April 26 (Bloomberg) -- Nielsen Co., whose television-audience ratings help set advertising prices, plans to return as a public company four years after being taken private for $10.2 billion by investors including Blackstone Group LP and Carlyle Group, said a person with knowledge of the plans.
The owners of New York-based Nielsen are lining up bankers to manage the share sale, said the person, who asked not to be identified because the plans haven’t been disclosed.
Buyout firms are using an improving market for initial public offerings to sell companies and return cash to investors. Eight private-equity-backed companies have raised $1.5 billion this year, according to Pitchbook Data Inc., a Seattle-based research firm. Twenty-five such IPOs raised $7 billion in 2009.
“Private-equity firms are trying to take advantage of the robust markets to return money to their investors, as well as to help their companies pay down debt,” Adley Bowden, managing editor of Pitchbook Data, said in an interview.
There are more than 50 private-equity-backed IPOs in the pipeline, estimates Scott Gehsmann, a capital-markets partner with PricewaterhouseCoopers’ transaction-services group in New York, which advises buyout firms on IPOs.
“Many would argue that private-equity firms are now driving IPO activity,” Gehsmann said in an interview.
Nielsen’s owners also include New York-based KKR & Co., Thomas H. Lee Partners LP in Boston, AlpInvest Partners NV of Amsterdam and San Francisco-based Hellman & Friedman LLC. The company changed its name from VNU Group BV in 2007.
TV, Radio, Online
Ed Dandridge, a spokesman for Nielsen, declined to comment on the IPO plans, which were reported yesterday by the Financial Times. The company’s owners expect a sale to value Nielsen at $17 billion to $21 billion including debt, the newspaper said.
Nielsen, with operations in more than 100 countries, measures audiences across TV, radio, online and mobile phones and provides brand and market-research services. It has lost money each year since the 2006 buyout, according to data compiled by Bloomberg. The company had $8.66 billion of debt as of Dec. 31.
“They dominate the business,” Ed Atorino, a New York-based equity analyst with Benchmark Co., said in an interview. “They’re probably more essential than ever with all this explosion in media.”
One Nielsen competitor is publicly traded Arbitron Inc., based in Columbia, Maryland, which provides audience measurements for radio stations and research on consumers.
Arbitron trades at more than 10 times its enterprise value to earnings before interest, taxes, depreciation and amortization. Nielsen’s private-equity owners hope an IPO would value the company at 11 times to 13 times Ebitda, the Financial Times reported, citing people familiar with the plans.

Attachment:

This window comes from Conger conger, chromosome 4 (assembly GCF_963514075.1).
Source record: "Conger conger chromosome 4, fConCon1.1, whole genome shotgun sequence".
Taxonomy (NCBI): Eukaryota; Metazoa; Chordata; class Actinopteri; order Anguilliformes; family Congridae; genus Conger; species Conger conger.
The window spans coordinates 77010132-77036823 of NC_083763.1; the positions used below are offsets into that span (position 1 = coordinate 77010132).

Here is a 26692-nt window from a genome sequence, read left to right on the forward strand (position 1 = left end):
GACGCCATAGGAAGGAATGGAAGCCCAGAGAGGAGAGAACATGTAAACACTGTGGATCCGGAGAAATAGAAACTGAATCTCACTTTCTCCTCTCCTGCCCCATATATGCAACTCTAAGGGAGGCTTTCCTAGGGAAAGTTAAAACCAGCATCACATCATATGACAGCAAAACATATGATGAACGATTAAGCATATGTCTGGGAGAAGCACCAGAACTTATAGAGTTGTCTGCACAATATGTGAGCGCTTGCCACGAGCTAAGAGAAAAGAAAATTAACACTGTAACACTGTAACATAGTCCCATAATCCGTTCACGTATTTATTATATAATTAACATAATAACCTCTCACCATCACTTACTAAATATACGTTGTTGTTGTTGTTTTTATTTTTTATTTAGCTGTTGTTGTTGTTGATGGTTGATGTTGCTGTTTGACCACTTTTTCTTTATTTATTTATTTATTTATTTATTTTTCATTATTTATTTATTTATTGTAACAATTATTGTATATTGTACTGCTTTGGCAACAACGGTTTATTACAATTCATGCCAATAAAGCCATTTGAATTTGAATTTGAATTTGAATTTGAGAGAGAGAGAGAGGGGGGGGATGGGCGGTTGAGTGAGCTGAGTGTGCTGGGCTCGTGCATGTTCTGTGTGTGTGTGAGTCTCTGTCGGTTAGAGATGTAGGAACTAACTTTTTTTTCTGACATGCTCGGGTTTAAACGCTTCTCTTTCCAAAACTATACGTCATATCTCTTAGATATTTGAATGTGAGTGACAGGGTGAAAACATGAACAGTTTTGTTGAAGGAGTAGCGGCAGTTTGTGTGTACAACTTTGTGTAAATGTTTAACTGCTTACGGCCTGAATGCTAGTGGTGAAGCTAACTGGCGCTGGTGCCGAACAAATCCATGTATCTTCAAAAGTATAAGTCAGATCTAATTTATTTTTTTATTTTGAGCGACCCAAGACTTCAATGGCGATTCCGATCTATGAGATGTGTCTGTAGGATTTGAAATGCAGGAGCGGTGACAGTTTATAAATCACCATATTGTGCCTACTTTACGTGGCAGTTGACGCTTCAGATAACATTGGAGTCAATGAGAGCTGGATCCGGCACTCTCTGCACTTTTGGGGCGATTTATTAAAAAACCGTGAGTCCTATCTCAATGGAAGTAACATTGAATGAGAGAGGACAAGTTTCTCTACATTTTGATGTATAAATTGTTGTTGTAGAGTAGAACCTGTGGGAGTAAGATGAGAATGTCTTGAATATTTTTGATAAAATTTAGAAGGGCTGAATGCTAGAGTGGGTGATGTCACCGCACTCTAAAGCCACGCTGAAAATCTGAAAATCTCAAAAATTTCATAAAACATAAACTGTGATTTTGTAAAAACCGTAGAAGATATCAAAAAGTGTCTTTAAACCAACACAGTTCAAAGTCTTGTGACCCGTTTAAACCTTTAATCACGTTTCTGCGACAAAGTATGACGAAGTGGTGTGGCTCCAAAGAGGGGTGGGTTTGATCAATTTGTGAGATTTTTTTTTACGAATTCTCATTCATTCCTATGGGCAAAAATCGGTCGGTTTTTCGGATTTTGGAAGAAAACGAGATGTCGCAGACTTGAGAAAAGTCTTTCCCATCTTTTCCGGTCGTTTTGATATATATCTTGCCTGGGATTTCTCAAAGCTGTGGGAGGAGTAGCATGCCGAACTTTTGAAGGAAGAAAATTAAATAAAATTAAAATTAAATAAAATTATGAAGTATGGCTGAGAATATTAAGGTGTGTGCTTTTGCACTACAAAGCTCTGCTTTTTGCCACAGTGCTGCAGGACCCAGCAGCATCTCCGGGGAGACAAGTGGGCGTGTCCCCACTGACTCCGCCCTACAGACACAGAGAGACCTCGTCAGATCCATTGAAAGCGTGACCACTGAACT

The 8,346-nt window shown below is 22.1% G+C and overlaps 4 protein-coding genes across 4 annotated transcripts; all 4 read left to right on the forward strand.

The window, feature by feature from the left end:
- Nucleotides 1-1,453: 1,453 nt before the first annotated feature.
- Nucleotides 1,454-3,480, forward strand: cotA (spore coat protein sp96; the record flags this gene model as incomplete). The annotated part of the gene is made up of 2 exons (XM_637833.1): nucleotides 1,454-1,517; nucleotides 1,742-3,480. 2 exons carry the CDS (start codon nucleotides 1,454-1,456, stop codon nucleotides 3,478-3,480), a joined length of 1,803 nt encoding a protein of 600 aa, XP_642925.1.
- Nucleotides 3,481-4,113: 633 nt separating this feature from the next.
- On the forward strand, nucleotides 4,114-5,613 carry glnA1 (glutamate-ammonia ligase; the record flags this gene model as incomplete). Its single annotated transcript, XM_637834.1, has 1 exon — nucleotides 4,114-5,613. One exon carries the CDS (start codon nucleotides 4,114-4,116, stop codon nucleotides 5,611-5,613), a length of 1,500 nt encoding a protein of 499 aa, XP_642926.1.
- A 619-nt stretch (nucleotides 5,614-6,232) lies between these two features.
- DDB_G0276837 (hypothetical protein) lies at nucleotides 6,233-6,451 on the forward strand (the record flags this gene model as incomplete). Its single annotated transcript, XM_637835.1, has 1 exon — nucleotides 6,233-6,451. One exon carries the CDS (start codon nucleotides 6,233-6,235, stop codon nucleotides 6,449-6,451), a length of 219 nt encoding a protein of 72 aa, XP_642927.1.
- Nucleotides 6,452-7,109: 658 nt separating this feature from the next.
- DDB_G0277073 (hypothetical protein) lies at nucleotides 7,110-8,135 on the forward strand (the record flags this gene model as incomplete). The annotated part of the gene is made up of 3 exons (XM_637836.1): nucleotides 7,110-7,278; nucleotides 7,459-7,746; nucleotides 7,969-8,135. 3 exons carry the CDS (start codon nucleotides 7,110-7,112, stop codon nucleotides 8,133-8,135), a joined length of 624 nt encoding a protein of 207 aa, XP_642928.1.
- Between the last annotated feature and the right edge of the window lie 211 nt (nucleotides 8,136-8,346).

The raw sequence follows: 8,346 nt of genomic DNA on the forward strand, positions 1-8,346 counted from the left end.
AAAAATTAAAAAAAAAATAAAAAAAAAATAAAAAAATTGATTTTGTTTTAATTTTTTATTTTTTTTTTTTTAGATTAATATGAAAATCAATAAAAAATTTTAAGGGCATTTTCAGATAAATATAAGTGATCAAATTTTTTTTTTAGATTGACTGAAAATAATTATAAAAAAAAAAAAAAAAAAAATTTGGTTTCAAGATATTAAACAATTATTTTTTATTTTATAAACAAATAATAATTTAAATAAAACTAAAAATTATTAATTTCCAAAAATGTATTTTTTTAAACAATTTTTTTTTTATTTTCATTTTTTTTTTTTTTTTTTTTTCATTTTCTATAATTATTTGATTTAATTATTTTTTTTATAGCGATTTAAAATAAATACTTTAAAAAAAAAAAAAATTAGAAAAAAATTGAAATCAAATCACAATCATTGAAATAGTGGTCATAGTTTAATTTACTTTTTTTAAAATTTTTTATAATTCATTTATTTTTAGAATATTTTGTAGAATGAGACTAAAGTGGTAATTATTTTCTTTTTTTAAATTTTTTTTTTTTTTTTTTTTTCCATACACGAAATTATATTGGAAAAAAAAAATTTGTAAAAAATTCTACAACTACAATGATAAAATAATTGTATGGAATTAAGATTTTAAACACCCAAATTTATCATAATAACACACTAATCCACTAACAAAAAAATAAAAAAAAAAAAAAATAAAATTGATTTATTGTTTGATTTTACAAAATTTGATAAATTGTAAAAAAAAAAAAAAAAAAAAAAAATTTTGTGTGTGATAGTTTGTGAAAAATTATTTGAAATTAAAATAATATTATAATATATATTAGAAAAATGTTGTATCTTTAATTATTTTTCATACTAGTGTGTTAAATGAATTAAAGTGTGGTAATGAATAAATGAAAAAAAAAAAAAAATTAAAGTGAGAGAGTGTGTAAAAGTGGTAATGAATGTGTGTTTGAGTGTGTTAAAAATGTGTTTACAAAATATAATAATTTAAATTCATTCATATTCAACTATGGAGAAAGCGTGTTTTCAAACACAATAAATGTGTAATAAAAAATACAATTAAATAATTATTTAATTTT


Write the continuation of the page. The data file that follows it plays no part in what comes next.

Arbitron has an enterprise value of about $900 million, according to Bloomberg data.
Arbitron rose 17 cents to $31.91 at 4 p.m. in New York Stock Exchange composite trading. The shares have gained 36 percent this year, compared with the 16 percent increase by the Standard & Poor’s Supercomposite Media Index.
Private-equity firms are taking advantage of a rebound in equity markets from their February lows to sell assets after returning less money to clients in 2009 than any year on record. Amadeus IT Holding SA, the flight-reservations provider controlled by BC Partners Ltd. and Cinven Ltd., announced an IPO of as much as $1.9 billion two weeks ago.
Brenntag AG, the German chemicals distributor owned by BC Partners, and Providence Equity Partners-controlled Kabel Deutschland Holding AG both raised more than $1 billion in IPOs last month.
Every private-equity-backed company “that comes public is under intense scrutiny,” said David Menlow, president of Millburn, New Jersey-based IPOfinancial.com.
Some private-equity-backed companies have not paid off for new shareholders. Metals distributor Metals USA Holding Corp., based in Fort Lauderdale, Florida, has fallen 7.9 percent since the company was taken public on April 8. New York-based Apollo Management LLC bought Metals USA in 2005.
U.S. IPOs stumbled at the start of 2010 as the first 14 deals were cut by 22 percent on average, Bloomberg data show.
New York-based Blackstone, the world’s largest buyout firm, raised less than half of what it sought for Graham Packaging Co. of York, Pennsylvania, in February.
The market for U.S. IPOs recovered in the last six weeks as the Standard & Poor’s 500 Index reached its highest level since September 2008, when Lehman Brothers Holdings Inc. of New York collapsed in the biggest bankruptcy in history. Last week, companies trying to raise money through initial sales suffered setbacks as six deals raised 20 percent less than the maximum sought on average, data compiled by Bloomberg showed.
The Bloomberg U.S. IPO Index has gained 9 percent this year.